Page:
Rights, interests and reasoning in juvenile justice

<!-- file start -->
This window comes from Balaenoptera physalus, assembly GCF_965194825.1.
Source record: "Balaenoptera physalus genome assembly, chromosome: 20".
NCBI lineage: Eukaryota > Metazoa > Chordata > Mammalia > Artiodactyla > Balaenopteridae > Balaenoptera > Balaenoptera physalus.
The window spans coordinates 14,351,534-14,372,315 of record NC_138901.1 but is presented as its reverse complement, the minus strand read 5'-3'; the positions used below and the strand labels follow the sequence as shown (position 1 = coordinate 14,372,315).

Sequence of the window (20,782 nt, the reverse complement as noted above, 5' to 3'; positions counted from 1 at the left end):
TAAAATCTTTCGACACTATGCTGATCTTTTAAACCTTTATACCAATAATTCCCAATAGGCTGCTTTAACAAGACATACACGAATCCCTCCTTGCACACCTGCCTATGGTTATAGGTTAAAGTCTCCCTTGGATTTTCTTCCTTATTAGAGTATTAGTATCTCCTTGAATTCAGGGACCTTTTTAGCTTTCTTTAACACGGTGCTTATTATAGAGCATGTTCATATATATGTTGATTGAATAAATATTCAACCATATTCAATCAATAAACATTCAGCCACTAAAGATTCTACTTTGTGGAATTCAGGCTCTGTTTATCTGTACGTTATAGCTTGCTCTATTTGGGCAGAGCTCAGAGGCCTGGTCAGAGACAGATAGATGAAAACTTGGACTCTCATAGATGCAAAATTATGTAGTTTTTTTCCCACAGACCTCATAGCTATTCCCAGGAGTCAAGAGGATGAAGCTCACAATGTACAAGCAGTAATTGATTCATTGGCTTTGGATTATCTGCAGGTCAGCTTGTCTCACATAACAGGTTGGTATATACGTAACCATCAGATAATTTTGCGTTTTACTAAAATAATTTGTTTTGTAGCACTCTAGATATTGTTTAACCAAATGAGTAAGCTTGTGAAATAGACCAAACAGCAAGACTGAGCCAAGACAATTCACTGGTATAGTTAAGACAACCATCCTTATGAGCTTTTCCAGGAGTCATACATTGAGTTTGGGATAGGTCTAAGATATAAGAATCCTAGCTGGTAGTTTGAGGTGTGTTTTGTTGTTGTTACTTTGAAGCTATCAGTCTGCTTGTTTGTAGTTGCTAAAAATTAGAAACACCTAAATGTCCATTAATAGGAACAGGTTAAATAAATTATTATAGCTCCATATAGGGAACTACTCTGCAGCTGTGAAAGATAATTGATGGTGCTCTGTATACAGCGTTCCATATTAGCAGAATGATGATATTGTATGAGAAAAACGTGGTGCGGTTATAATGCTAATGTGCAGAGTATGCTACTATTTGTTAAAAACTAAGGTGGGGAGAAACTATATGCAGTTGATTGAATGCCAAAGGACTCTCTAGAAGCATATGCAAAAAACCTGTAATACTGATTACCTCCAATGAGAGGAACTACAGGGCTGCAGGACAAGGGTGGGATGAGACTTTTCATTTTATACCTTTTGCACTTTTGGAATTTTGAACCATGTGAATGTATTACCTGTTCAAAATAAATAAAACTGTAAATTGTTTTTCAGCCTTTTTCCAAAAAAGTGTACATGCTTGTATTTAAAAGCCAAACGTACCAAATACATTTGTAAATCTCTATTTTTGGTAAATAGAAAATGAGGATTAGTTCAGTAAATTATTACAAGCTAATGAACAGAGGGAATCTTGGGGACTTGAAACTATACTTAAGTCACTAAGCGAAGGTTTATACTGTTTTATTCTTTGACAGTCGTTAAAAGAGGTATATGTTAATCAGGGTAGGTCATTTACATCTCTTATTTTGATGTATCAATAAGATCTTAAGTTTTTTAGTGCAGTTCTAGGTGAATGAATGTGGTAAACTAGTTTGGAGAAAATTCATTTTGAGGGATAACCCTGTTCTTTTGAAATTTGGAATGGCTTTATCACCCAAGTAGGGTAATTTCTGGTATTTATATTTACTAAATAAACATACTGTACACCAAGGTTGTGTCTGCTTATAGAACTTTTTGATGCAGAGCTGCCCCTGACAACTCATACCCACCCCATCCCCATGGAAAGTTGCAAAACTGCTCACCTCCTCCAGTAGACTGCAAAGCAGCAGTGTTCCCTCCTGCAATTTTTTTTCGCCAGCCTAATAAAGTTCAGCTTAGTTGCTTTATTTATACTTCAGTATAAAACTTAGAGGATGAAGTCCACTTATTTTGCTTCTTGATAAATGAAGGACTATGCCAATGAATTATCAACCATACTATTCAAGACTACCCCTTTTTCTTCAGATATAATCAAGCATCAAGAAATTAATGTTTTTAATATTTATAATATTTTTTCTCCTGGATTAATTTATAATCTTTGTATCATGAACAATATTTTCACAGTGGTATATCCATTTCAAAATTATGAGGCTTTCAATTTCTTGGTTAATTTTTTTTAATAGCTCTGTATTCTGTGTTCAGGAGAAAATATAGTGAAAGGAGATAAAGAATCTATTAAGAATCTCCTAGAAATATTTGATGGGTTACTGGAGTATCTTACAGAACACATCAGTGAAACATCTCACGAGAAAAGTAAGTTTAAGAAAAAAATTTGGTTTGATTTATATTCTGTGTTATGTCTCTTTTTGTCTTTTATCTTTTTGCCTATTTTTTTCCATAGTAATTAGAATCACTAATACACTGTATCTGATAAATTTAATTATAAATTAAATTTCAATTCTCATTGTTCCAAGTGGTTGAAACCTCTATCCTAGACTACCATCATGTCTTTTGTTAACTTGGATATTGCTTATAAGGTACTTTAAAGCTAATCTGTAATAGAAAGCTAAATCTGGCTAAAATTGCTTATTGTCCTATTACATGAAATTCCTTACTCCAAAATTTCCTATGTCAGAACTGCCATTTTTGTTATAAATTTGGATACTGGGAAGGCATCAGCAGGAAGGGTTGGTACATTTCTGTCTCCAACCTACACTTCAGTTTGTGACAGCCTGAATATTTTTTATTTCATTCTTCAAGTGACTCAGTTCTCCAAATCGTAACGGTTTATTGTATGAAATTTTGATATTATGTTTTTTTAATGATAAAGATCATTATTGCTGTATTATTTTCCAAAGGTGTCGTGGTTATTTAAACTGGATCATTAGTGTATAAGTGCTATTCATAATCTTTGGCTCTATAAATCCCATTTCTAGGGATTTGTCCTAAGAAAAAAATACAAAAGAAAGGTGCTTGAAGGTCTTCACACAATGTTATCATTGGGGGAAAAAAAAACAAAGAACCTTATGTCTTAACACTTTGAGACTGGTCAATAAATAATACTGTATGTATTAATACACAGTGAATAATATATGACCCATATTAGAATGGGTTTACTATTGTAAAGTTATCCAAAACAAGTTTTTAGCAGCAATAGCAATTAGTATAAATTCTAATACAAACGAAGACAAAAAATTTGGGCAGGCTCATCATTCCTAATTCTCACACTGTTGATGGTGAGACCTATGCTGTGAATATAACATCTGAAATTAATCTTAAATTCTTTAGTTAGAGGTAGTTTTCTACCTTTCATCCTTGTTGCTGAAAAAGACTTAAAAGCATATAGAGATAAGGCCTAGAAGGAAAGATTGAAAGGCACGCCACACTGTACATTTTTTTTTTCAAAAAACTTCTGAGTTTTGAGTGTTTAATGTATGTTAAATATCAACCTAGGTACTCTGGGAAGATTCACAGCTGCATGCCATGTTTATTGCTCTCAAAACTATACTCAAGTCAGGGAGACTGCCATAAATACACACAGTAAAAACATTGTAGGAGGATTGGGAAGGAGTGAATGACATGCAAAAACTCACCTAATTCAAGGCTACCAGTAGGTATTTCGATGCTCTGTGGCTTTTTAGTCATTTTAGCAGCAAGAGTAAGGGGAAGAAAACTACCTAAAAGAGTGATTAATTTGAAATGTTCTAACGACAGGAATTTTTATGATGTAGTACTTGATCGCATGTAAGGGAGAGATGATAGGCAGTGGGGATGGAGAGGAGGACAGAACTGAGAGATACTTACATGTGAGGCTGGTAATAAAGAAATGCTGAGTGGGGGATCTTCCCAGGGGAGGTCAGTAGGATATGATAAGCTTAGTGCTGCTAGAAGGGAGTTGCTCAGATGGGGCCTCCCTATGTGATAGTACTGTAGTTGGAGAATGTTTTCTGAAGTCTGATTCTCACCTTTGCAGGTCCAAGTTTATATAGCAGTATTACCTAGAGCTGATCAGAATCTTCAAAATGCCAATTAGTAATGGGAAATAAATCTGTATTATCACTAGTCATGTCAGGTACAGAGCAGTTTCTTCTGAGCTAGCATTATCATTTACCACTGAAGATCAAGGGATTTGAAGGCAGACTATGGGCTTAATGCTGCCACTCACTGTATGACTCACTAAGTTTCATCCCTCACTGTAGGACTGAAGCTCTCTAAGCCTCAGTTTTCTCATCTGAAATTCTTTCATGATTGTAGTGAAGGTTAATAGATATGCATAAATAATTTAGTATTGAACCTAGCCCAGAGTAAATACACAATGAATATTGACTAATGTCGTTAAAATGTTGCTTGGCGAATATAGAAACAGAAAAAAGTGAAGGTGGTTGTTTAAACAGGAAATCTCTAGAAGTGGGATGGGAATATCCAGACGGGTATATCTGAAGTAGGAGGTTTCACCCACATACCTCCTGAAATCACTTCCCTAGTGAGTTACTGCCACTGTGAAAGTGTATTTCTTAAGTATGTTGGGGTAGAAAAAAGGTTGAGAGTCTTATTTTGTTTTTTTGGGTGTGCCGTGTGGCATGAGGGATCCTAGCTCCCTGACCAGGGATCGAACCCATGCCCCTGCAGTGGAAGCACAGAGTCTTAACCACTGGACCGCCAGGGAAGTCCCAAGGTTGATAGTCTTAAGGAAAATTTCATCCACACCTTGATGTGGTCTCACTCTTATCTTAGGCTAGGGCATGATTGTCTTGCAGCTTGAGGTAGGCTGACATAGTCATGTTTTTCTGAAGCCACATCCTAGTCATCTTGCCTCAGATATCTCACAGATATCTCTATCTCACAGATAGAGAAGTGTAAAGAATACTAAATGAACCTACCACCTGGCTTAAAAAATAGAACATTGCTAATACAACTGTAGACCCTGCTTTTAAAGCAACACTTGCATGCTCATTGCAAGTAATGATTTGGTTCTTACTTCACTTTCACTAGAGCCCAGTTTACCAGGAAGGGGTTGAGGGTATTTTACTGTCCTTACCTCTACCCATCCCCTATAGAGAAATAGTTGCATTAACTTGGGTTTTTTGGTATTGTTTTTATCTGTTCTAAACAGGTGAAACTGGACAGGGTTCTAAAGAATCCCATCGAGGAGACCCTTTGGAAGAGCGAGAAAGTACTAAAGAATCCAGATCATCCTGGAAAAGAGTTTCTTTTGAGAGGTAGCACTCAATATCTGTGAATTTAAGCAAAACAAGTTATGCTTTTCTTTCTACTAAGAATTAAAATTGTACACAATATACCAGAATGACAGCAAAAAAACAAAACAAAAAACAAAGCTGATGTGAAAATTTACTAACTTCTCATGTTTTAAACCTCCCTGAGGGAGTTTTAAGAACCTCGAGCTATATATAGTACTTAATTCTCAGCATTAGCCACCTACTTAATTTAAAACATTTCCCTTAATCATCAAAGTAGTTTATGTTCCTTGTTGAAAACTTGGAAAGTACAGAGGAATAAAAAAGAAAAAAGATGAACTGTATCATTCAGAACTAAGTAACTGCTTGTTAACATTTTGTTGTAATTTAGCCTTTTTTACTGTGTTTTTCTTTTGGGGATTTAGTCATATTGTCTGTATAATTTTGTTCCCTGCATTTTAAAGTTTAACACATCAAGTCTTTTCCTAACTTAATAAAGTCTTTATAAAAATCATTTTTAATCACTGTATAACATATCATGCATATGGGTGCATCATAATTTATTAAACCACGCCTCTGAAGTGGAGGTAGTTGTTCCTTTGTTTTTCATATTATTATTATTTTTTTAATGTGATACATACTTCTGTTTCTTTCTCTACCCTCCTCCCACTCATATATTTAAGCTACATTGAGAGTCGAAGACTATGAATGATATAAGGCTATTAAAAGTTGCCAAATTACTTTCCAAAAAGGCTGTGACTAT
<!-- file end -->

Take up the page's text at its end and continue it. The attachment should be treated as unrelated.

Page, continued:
The central theme of the thesis is legal intervention in the lives of children. The underlying question is whether such intervention should be regarded as a violation of children's rights, as claimed by child-libertarians, or whether it is more appropriate to view it as a furthering of interests, in the manner of the advocates of protectionism. A coherence of theory and practice is regarded throughout as a necessary condition of achieving justice for children. Rights and analyses of rights are examined briefly as a preliminary step towards articulating a framework for a theory of children's rights. It is argued that such a theory must necessarily invoke children's interests. The concept of interests is examined in some depth and it is shown how any substantive theory of the interests of children must accommodate both "want-regarding" and "ideal-regarding" considerations. Such a view is held to gain considerable support from an analysis of actual reasoning about interests. The discussion now turns to an examination of the Scottish Children's Hearings System as illustrative both of the conceptual points already elucidated, and of the complexities involved in decision-making in a system in which interests are considered to be the paramount concern. In conclusion, the thesis examines the relevance of principles of justice in a setting which has now been characterised as necessarily open to dispute. Some practical implications are presented by way of a final 'testing' of the theoretical conclusions.